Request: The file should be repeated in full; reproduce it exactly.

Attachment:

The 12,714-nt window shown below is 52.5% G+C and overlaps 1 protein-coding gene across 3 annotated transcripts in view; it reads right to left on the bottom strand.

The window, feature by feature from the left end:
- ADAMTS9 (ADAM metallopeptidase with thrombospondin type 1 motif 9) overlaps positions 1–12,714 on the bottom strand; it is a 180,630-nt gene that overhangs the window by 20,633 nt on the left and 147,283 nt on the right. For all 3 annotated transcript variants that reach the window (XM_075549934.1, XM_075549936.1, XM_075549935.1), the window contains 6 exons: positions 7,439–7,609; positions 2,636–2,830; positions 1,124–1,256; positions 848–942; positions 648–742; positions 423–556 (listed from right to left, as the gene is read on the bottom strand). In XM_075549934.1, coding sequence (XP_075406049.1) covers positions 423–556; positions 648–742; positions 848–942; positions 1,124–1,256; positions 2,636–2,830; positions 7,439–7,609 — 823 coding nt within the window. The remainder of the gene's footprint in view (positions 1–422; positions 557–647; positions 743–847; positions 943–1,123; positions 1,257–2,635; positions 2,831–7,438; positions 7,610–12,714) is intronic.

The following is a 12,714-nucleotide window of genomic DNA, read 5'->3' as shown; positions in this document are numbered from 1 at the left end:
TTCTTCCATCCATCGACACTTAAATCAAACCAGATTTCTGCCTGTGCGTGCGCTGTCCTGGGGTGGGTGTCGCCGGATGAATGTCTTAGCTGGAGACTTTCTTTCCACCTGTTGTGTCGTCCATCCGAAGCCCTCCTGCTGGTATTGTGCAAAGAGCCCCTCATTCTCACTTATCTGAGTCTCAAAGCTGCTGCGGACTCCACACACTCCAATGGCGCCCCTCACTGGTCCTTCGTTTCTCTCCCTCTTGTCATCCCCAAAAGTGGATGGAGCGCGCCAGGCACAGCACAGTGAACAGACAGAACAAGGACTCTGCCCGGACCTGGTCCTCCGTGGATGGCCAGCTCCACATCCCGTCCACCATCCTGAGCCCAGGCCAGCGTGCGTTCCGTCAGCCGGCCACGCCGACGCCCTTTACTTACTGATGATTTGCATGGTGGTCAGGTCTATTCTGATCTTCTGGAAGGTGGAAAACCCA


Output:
The 12,714-nt window shown below is 52.5% G+C and overlaps 1 protein-coding gene across 3 annotated transcripts in view; it reads right to left on the bottom strand.

The window, feature by feature from the left end:
- ADAMTS9 (ADAM metallopeptidase with thrombospondin type 1 motif 9) overlaps positions 1–12,714 on the bottom strand; it is a 180,630-nt gene that overhangs the window by 20,633 nt on the left and 147,283 nt on the right. For all 3 annotated transcript variants that reach the window (XM_075549934.1, XM_075549936.1, XM_075549935.1), the window contains 6 exons: positions 7,439–7,609; positions 2,636–2,830; positions 1,124–1,256; positions 848–942; positions 648–742; positions 423–556 (listed from right to left, as the gene is read on the bottom strand). In XM_075549934.1, coding sequence (XP_075406049.1) covers positions 423–556; positions 648–742; positions 848–942; positions 1,124–1,256; positions 2,636–2,830; positions 7,439–7,609 — 823 coding nt within the window. The remainder of the gene's footprint in view (positions 1–422; positions 557–647; positions 743–847; positions 943–1,123; positions 1,257–2,635; positions 2,831–7,438; positions 7,610–12,714) is intronic.

The following is a 12,714-nucleotide window of genomic DNA, read 5'->3' as shown; positions in this document are numbered from 1 at the left end:
TTCTTCCATCCATCGACACTTAAATCAAACCAGATTTCTGCCTGTGCGTGCGCTGTCCTGGGGTGGGTGTCGCCGGATGAATGTCTTAGCTGGAGACTTTCTTTCCACCTGTTGTGTCGTCCATCCGAAGCCCTCCTGCTGGTATTGTGCAAAGAGCCCCTCATTCTCACTTATCTGAGTCTCAAAGCTGCTGCGGACTCCACACACTCCAATGGCGCCCCTCACTGGTCCTTCGTTTCTCTCCCTCTTGTCATCCCCAAAAGTGGATGGAGCGCGCCAGGCACAGCACAGTGAACAGACAGAACAAGGACTCTGCCCGGACCTGGTCCTCCGTGGATGGCCAGCTCCACATCCCGTCCACCATCCTGAGCCCAGGCCAGCGTGCGTTCCGTCAGCCGGCCACGCCGACGCCCTTTACTTACTGATGATTTGCATGGTGGTCAGGTCTATTCTGATCTTCTGGAAGGTGGAAAACCCA